Oh yes they are: How drive-in performances and on-demand viewings are saving Christmas pantomimes

‘You adapt and find new ways of doing things,’ director tells Samuel Osborne

Thursday 24 December 2020 11:57 GMT
Iain Lauchlan stars as the dame in ‘Jack and the Beanstalk Online’
Iain Lauchlan stars as the dame in ‘Jack and the Beanstalk Online’ (Chloe Ely)

Many theatres have been forced to delay their live pantomime performances this Christmas after they were placed under the harshest coronavirus restrictions, but that hasn’t stopped others from finding innovative ways to put on the uniquely British shows.

Some have produced on-demand versions and others have turned to staging drive-in performances, while theatres in tier 2 areas are still able to put on their shows with a socially distanced audience.

“As soon as Covid hit, we were out of the game,” says Gary Starr, a pantomime director who was faced with the option of “doing nothing or doing something completely different”.

He is now touring the country with a drive-in performance of Cinderella, where audiences park their cars in front of the stage and tune their radios to receive sound from the show, which is also projected on to two 40ft screens for all to see.

“It’s a completely new experience,” Starr says, and one the actors have also had to adapt to. “The actors are performing as normal, but they don’t get the same feedback they would because people are in cars, so they have to imagine the responses and then work to that. But with people in cars you do get kids pressing the horn and flashing the lights, which gives a different sort of response.”

The performance itself has had to change with the times, “with no close contact between the Prince and Cinderella, so there’s no kiss”, Starr explains. However, he says it is something which “doesn’t detract from the story at all. You adapt and find new ways of doing things.”

Audiences park in front of the stage and tune their radios to receive sound from the show, which is also projected onto two 40ft screens
Audiences park in front of the stage and tune their radios to receive sound from the show, which is also projected onto two 40ft screens (The Parking Lot Social)

Many other theatres have produced on-demand versions of their pantomime this year. When Nottingham was placed under tier 3 restrictions, the Playhouse theatre was forced to delay its performance of Sleeping Beauty until Easter, but it has created a version available online.

“It’s not the same as coming to the theatre, having an experience with live actors and being able to interact with them,” says Stephanie Sirr, chief executive of the Playhouse.

If audiences are allowed to return, they will experience a pantomime with no intervals, along with socially distanced seating and additional aisles. The theatre will also check customers’ temperatures as they arrive, and people will have to wear masks at all times unless eating or drinking.

The show itself is socially distanced, Sirr explains, adding: “Trying on the slipper is quite entertaining. But unless you’re looking for it, it doesn’t look obvious or jarring in any way.”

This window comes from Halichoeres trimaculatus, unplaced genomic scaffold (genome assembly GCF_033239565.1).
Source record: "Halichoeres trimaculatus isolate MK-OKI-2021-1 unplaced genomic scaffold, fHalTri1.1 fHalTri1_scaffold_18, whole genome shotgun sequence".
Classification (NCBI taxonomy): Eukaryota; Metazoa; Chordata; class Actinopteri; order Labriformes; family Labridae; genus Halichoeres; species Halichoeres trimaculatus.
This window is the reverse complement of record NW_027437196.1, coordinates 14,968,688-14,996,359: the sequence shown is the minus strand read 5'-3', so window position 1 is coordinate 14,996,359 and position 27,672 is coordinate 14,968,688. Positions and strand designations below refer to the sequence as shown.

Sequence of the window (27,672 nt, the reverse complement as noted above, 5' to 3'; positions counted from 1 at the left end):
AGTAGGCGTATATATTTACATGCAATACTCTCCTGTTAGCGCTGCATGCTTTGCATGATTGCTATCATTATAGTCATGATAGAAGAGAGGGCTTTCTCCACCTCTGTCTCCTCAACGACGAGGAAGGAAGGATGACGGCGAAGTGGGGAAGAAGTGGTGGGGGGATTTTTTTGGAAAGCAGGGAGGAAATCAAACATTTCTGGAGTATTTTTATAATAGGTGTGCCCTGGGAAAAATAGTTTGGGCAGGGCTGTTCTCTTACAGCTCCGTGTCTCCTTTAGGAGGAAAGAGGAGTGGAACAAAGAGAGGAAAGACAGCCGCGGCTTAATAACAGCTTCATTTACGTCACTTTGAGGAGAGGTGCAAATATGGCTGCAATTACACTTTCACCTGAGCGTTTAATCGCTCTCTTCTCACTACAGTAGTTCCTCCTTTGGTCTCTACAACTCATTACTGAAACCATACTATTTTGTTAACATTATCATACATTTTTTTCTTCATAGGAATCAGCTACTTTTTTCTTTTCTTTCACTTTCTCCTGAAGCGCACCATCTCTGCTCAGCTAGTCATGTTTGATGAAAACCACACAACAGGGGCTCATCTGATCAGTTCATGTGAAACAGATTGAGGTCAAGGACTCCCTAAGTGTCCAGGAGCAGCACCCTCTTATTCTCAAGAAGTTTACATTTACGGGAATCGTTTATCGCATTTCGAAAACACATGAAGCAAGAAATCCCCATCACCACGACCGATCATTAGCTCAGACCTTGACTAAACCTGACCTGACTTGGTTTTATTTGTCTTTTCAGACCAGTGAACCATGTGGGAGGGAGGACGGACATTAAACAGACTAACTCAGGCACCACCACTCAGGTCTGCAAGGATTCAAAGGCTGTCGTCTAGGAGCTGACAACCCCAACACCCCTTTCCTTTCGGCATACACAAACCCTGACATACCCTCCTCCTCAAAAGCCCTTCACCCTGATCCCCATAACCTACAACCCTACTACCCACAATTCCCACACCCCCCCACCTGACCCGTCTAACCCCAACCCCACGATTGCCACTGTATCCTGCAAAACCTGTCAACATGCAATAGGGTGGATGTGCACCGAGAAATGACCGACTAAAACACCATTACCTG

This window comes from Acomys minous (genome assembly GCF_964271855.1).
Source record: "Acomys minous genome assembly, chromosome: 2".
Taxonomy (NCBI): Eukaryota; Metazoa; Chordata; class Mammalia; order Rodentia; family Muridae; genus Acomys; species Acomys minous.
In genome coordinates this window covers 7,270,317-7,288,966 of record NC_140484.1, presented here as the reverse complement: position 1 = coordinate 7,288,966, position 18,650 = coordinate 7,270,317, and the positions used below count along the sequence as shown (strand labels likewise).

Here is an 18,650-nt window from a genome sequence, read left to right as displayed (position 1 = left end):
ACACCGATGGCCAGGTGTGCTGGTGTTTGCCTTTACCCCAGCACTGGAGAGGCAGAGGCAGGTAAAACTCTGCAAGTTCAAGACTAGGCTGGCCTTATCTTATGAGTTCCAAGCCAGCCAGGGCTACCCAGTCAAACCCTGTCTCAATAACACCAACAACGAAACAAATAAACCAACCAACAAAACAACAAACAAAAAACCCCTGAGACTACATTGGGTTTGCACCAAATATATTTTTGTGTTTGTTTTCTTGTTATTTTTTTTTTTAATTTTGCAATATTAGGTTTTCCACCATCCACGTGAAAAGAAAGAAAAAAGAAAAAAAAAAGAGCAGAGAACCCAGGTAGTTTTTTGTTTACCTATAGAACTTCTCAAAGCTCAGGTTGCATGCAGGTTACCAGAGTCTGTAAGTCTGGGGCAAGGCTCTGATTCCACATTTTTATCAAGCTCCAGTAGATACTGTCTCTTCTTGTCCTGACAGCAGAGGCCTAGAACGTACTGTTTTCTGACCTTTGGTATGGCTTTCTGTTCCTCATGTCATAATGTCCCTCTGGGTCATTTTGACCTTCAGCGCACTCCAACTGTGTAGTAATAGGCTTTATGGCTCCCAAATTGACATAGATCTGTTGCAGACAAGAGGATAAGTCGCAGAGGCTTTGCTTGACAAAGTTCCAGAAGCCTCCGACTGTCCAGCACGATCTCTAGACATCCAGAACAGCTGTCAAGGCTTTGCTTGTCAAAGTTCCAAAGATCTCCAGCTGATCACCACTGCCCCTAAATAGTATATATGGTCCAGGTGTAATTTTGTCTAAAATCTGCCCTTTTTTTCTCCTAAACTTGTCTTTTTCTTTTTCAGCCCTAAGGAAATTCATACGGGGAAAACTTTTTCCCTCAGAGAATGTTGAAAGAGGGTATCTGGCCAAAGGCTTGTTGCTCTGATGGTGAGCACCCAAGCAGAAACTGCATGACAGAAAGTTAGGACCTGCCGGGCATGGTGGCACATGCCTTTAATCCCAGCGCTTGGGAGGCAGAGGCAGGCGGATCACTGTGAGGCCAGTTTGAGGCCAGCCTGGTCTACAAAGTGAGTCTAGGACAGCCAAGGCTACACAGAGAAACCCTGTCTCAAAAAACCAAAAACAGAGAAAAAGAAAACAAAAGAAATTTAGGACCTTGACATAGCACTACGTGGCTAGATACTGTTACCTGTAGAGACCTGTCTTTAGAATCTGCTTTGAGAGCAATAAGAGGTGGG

“It’s worth keeping going because of what the pantomime means to people in Nottingham. It goes back generations. It’s not just a show, it’s a real contract with our community. If it was an ordinary show, we might not bother, but because it’s pantomime I think everyone appreciates that you keep going and you keep trying.”

Similarly, others have worked on pantomime films, which have been recorded in studios or even back gardens and streamed online.

“It’s been a drastic year for our business,” says Iain Lauchlan, who would usually be starring as the dame in the annual panto performance at the Belgrade Theatre in Coventry, which is under tier 3 restrictions.

Instead, Lauchlan, who wrote the celebrated children’s series Tweenies, decided to tap into his knowledge of making TV programmes for children and film a performance of Jack and the Beanstalk in his studio.

“Because we’ve had a Covid year, it’s been a lockdown year, I thought why don’t I try and do a panto in my studio with a smaller cast but try and hold on to the same values we had in the theatre,” he says.

His version of Jack and the Beanstalk features “lots of lockdown jokes”, he says, with references to online conferencing service Zoom, fitness coach Joe Wicks and the weekly Clap for our Carers event.

“We wanted to try and keep away from Covid because people have had a terrible experience losing family members. But everyone has had this shared experience of lockdown, so all the gags were relevant to people. It was just lovely to write something based on such a common experience. To do a global thing where everybody understands what you’re on about is just lovely.

“There’s something about a panto that you can get involved in, that is fun and you don’t have to think too much. If it’s well done, it’s a great experience for all ages, it covers everything from the little ones right through to grannies. The whole family can go and enjoy that experience.”

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